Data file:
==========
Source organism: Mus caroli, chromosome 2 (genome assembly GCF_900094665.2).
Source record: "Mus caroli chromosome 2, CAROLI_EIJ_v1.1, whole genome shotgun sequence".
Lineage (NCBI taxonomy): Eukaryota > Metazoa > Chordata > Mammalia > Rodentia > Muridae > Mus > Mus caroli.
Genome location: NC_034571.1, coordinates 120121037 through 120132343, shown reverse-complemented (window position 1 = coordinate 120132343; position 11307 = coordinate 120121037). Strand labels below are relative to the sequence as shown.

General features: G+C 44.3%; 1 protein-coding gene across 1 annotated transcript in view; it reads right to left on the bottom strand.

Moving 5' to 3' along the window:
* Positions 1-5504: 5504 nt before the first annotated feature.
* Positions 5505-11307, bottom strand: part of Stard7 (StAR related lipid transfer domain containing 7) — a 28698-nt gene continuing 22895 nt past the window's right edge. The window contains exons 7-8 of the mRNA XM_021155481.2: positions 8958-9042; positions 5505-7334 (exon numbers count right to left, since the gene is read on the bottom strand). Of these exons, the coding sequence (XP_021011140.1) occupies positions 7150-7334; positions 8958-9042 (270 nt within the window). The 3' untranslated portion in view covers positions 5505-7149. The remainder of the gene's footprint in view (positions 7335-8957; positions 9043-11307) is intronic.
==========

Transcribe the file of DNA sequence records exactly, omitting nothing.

Source organism: Mus caroli, chromosome 2 (genome assembly GCF_900094665.2).
Source record: "Mus caroli chromosome 2, CAROLI_EIJ_v1.1, whole genome shotgun sequence".
Lineage (NCBI taxonomy): Eukaryota > Metazoa > Chordata > Mammalia > Rodentia > Muridae > Mus > Mus caroli.
Genome location: NC_034571.1, coordinates 120121037 through 120132343, shown reverse-complemented (window position 1 = coordinate 120132343; position 11307 = coordinate 120121037). Strand labels below are relative to the sequence as shown.

General features: G+C 44.3%; 1 protein-coding gene across 1 annotated transcript in view; it reads right to left on the bottom strand.

Moving 5' to 3' along the window:
* Positions 1-5504: 5504 nt before the first annotated feature.
* Positions 5505-11307, bottom strand: part of Stard7 (StAR related lipid transfer domain containing 7) — a 28698-nt gene continuing 22895 nt past the window's right edge. The window contains exons 7-8 of the mRNA XM_021155481.2: positions 8958-9042; positions 5505-7334 (exon numbers count right to left, since the gene is read on the bottom strand). Of these exons, the coding sequence (XP_021011140.1) occupies positions 7150-7334; positions 8958-9042 (270 nt within the window). The 3' untranslated portion in view covers positions 5505-7149. The remainder of the gene's footprint in view (positions 7335-8957; positions 9043-11307) is intronic.